Examining the collection of fully and partially finished portraits in her small studio, Ms. Jaworska speaks of them with a combination of awe and intimacy: “I have to fall in love with each one to do it. I love each one as I’m working on it.” Each work evolves from a basic general idea as the artist works from the first basic steps to the final details.

“I first start with placing the faces,” she says. “I want to capture them — their look. I have to get a look first. What look represents the part of the subject that I want to highlight?

“I use charcoal to very lightly lay down the composition. It starts out just all form and the basic features. Then I work it. I try to decide on the context and how to evoke a message.”

Sometimes the message comes across through choice of color or technique, as in the portrait of Yousafzai, whose calm, ethereal demeanor contrasts sharply with the turbulent swirls of primary colors.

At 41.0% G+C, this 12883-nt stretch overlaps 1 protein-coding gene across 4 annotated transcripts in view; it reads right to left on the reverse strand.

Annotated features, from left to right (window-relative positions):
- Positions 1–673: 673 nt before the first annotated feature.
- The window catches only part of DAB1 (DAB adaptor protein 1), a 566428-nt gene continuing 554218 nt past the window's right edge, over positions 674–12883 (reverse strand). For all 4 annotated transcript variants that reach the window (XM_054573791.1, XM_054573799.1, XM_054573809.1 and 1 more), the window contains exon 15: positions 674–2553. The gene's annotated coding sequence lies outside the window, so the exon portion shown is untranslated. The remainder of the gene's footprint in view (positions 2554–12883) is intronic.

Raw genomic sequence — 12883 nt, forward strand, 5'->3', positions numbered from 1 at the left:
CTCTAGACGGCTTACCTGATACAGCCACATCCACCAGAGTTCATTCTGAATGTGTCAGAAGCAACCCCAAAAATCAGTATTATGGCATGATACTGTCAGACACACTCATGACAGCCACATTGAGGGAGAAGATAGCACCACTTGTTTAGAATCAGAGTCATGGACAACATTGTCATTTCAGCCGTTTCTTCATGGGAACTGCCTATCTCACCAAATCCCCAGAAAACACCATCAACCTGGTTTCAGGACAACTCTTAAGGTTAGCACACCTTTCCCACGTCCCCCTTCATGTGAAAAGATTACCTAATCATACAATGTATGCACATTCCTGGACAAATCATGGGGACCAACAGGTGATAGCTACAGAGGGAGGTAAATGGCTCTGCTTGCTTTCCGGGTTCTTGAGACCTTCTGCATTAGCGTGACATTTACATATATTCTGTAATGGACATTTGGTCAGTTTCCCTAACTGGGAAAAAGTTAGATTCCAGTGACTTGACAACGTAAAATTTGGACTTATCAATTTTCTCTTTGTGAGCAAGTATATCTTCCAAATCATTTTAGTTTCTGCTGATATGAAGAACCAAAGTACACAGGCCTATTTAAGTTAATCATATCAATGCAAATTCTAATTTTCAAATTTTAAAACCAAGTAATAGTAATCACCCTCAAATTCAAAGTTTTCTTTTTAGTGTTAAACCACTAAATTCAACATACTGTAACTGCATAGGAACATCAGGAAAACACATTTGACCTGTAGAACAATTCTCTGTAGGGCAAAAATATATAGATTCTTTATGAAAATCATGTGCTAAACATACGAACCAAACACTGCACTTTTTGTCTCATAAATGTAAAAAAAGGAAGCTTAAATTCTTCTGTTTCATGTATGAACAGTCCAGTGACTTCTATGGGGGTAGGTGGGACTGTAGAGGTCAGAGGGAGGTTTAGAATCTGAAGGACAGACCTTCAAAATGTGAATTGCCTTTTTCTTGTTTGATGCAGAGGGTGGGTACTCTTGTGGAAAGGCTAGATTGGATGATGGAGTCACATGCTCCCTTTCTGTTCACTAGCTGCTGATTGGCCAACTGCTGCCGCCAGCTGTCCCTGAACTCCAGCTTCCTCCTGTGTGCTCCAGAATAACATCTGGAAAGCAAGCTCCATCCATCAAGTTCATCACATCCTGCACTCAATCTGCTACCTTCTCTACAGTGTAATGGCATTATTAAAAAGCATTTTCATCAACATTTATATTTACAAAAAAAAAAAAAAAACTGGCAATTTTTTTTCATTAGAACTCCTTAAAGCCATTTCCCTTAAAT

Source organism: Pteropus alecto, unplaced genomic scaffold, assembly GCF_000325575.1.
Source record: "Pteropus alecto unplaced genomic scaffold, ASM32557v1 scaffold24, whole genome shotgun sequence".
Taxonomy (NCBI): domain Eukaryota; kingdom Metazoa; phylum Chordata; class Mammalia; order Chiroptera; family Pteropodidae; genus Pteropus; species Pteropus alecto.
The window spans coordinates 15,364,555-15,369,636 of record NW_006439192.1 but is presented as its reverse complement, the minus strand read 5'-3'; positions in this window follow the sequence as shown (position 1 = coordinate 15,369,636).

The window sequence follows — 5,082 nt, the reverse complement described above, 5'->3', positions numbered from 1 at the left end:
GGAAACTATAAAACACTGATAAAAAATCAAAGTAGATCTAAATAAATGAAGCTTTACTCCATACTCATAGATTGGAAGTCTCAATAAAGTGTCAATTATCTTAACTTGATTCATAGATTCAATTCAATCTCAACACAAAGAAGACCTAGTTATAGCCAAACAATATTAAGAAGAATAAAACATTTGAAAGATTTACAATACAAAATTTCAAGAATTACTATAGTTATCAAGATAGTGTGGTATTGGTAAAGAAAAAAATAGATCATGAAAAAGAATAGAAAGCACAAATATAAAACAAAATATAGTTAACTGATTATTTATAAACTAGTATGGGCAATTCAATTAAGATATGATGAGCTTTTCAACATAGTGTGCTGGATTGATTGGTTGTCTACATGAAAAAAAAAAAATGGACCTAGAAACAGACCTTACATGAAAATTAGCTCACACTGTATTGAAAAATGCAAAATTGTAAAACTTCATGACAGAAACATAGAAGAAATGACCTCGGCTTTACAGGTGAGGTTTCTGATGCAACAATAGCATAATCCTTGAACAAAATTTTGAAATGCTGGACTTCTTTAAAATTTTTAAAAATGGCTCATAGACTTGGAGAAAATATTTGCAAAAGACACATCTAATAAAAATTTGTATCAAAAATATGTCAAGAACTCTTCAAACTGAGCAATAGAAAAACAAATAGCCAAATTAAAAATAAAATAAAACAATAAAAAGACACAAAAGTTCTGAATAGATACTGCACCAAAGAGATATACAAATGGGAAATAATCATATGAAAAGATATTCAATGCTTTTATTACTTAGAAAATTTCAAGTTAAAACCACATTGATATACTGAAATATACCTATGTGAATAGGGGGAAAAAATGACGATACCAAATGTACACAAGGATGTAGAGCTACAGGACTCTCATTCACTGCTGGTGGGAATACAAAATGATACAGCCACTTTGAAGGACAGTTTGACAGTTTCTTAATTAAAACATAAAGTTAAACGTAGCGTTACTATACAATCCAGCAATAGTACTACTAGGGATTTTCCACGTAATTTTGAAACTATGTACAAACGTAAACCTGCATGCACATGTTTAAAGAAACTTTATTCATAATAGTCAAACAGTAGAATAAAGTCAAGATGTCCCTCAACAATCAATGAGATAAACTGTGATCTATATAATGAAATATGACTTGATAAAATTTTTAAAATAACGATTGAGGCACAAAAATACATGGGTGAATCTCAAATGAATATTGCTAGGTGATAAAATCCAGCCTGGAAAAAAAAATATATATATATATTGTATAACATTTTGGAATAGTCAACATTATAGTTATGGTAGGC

In other cases, Ms. Jaworska has included visual clues to help tell the story — an American flag with eyes in place of stars draped behind Snowden’s image represents the government surveillance programs which he helped expose by leaking classified information. Ai Weiwei is posed in front of the Chinese flag, middle finger raised in defiance of the government that he has spent a lifetime challenging.

Ms. Jaworska plans to complete at least 10 images in the series. She would like to get some public exposure by showing her work through Amnesty International or a similar organization. “I’m using my art as my sort of activism, raising awareness, my contribution to the cause of human rights. I’ve always had a sense of righting wrong. I’ve always stood up for the underdog. I don’t like to see vulnerable people being pushed around.”